DRAM 101 History of Theatre (3 units)
Discover theatre throughout the ages: Ancient Greek, Medieval, Renaissance, Neoclassical, Modern, and Contemporary. Discover major developments in theatre from centuries past, and how they related to the cultural, political and social conditions of their time. Read & analyze plays from the canon, recognizing their historic relevance while encountering famous characters and discovering the structure of their stories. Study theatre architecture & stage design, learn about major historical figures, and explore theatre’s dynamic role in both historic and contemporary society.
DRAM 140 Introduction to the Theatre (3 units)
Discover the world of theatre - its process, people, performances, audiences, and its dynamic relationship with society. Engage in creative and research projects in acting, playwriting, directing, and design. Experience theatre's diversity, from edgy dramas to splashy Broadway musicals. Read plays, see film adaptations of stage scripts, examine dramatic criticism.
DRAM 150 Script Analysis (3 units)
An introduction to the reading and analysis of scripts, and the different ways in which critics, directors, actors, and designers approach them. Read classic and contemporary plays, discover the creative mechanisms behind effective drama, and explore realistic and non-realistic work. Research playwrights and their process. Interpret, explore, and analyze some of the most influential and exciting work in theatre history.
DRAM 151 Introduction to Shakespeare I (3 units)
Equivalent to LIT. 151. Study of a chronological sequence of Shakespeare's plays, including works in different genres, and a selection of his sonnets and longer poetry. Reading, discussion, critical papers. The course also covers Shakespeare's role in the development of English language and literature, and his connection to contemporary political and social issues.
DRAM 160 Latin American Theatre (3 units)
Discover the rich history of Latino Theatre in the United States. Explore the Spanish and indigenous roots of Latin American theatre. Learn about El Teatro Campesino's powerful role in organizing the farm workers of the 1960's. Read and analyze plays written by contemporary Latino, Cuban, and Puerto Rican playwrights, and study the relationship between those plays and the societies from which they emerge.
DRAM 200 Acting I: Acting For the Stage and the Camera (3 units)
Explore the theory of the fundamentals of acting. Discover the history of Method Acting, and the sometimes complementary, sometimes competing theories of its founders. Test theories in practice through theatre games, acting exercises, improvisation, and movement for both stage and screen. Learn and apply fundamental acting vocabulary.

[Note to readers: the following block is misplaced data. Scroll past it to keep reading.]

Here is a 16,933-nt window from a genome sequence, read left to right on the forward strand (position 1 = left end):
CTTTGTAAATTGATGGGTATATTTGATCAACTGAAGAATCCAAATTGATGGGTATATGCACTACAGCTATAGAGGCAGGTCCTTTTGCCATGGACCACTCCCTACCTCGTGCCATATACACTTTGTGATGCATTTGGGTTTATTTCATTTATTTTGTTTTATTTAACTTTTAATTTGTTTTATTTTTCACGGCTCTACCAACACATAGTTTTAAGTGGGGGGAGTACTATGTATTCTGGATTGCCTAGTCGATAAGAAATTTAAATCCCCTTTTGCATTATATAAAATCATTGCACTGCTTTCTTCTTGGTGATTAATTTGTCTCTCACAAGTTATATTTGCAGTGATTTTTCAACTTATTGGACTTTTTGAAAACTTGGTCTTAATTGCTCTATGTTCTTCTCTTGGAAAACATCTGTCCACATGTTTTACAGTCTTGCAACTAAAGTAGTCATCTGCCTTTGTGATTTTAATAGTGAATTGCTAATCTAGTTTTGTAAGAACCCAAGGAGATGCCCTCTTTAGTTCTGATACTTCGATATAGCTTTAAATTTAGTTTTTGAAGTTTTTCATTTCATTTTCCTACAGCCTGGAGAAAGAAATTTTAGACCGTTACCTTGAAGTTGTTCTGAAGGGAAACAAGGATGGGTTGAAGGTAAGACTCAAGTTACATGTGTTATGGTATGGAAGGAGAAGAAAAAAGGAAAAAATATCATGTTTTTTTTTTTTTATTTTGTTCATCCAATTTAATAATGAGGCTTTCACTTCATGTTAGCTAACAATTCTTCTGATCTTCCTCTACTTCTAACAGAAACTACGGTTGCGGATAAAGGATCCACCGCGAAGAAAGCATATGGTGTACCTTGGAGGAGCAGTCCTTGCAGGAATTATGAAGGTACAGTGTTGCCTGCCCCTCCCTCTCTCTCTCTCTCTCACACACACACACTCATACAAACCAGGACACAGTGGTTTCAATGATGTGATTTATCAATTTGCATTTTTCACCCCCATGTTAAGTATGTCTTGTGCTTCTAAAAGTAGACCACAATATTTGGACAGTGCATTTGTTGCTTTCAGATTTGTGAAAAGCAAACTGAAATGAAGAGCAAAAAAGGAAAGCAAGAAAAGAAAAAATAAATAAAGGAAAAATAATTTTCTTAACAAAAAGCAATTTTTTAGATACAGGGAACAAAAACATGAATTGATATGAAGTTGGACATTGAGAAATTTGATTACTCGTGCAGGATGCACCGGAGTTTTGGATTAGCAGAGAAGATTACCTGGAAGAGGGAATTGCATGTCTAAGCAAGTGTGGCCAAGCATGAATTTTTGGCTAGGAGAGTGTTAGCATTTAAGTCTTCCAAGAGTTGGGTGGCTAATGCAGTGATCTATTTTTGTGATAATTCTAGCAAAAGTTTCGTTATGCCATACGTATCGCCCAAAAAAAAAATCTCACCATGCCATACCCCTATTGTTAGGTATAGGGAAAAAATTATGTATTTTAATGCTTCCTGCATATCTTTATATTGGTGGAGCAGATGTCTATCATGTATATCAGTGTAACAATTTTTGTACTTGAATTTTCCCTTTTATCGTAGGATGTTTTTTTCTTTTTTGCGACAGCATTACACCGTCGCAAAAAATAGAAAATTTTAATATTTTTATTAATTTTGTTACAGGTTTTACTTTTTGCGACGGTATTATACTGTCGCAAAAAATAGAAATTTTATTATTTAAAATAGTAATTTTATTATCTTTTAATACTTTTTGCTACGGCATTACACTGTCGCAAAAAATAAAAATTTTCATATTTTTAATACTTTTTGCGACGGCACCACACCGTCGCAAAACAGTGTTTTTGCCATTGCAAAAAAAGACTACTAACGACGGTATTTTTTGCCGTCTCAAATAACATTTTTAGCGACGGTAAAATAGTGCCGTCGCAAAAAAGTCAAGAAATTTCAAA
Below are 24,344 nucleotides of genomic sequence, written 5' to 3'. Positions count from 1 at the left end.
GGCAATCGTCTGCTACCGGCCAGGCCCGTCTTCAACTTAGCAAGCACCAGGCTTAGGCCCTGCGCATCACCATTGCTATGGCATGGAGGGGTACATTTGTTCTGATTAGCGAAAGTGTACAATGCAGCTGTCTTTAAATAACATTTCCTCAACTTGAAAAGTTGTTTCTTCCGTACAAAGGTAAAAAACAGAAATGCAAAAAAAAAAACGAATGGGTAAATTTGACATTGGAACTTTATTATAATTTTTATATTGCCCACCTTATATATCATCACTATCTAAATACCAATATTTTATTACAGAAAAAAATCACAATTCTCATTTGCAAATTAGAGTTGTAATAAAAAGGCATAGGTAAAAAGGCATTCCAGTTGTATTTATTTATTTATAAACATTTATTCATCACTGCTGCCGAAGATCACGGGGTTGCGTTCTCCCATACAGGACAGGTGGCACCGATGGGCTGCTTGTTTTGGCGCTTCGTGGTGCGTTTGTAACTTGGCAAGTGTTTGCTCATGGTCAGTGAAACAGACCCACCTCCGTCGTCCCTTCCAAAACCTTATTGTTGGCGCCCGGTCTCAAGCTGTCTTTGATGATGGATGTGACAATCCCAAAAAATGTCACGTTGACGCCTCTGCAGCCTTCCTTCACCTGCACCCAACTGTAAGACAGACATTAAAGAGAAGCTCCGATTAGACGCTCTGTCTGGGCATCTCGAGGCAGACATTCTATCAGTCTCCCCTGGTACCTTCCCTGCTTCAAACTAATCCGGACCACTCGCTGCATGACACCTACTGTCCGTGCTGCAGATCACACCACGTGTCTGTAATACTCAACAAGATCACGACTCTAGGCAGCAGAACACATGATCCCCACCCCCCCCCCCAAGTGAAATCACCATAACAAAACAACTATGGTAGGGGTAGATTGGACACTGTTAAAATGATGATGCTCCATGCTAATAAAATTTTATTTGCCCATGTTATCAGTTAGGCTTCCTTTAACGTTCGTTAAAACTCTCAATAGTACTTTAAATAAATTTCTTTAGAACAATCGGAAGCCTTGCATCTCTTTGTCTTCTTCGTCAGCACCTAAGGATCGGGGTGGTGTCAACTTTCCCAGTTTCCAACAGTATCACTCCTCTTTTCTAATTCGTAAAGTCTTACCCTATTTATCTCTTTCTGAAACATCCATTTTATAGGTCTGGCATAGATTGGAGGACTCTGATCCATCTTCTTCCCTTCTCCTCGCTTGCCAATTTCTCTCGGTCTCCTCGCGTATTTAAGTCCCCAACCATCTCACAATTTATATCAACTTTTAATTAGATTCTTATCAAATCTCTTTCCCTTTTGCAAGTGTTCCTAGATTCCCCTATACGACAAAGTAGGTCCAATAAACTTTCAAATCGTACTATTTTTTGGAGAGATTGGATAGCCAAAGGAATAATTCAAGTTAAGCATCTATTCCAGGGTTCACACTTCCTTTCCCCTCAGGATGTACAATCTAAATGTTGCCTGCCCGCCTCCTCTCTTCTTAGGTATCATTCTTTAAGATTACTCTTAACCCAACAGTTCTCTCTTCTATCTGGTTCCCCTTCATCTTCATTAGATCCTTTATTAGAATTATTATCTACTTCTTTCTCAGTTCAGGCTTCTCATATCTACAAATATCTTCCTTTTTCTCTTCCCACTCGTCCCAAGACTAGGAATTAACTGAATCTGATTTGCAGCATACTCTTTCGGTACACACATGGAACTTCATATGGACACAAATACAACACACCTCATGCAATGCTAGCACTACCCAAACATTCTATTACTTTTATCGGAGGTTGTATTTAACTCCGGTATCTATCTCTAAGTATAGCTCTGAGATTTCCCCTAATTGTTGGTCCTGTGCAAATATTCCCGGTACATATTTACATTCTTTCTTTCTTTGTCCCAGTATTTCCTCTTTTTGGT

DRAM 201 Acting II (3 units)
Continue developing performance skills through methods and techniques explored in DRAM 200. Take on longer and more challenging monologues and scenes, including non-realistic and classical texts, and ten-minute plays. Deepen emotional authenticity and refine creative expression. Develop more thorough text-based critical analysis.
DRAM 233 Introduction to New Play Development (3 units)
Learn about ensemble-based theatre: its history, how it's done, and what makes it so unique and exciting. Engage in the theatrical disciplines of playwriting, acting, and directing. Analyze, improvise, and experiment with new play scripts. Write, direct and perform student-written plays in the end-of-semester Student One Act Festival or online as a radio drama.
DRAM 300.1 Rehearsal and Performance I (3 units)
Perform in a departmental production of either a live show or a radio play. Develop your skills as an actor, and as a member of an ensemble that pools its talents, energies, and resources together in a collective effort to build, develop, market, and manage the complex and demanding challenge that is a dramatic production.
DRAM 300.2 Rehearsal and Performance II (3 units)
Continuation of DRAM 300.1. Perform in a departmental production of a live show or a radio play. Develop your skills as an actor, and as a member of an ensemble that pools its talents, energies, and resources together in a collective effort to build, develop, market, and manage the production.
DRAM 300.3 Rehearsal and Performance III (3 units)
Continuation of DRAM 300.2. Perform in a departmental production of a live show or a radio play. Develop your skills as an actor at an intermediate-advanced level, and as a member of an ensemble that pools its talents, energies, and resources together in a collective effort to build, develop, market, and manage the production.
DRAM 300.4 Rehearsal and Performance IV (3 units)
Continuation of DRAM 300.3. Perform in a departmental production of a live show or a radio play. Develop your skills as an actor at an advanced level, and as a member of an ensemble that pools its talents, energies, and resources together in a collective effort to build, develop, market, and manage the production.
DRAM 305 Technical Production I (3 units)
Introduces students to play production techniques, procedures, and crafts. Topics include set design and construction, lighting design and implementation, building props, shop procedures, stage management, light and sound board programming and operation, and backstage operations. Student assignments support the DRAM 300 and DRAM 233 productions.
DRAM 695 Independent Study (0.5- 3 units)
Designed for students who are interested in furthering their knowledge via self-paced, individualized instruction provided in selected areas or directed study to be arranged with instructor and approved by the division dean using the Independent Study Form. Varying modes of instruction can be used -- laboratory, research, skill development, etc. For each unit earned, students are required to devote three hours per week throughout the semester. Students may take only one Independent Study course within a given discipline.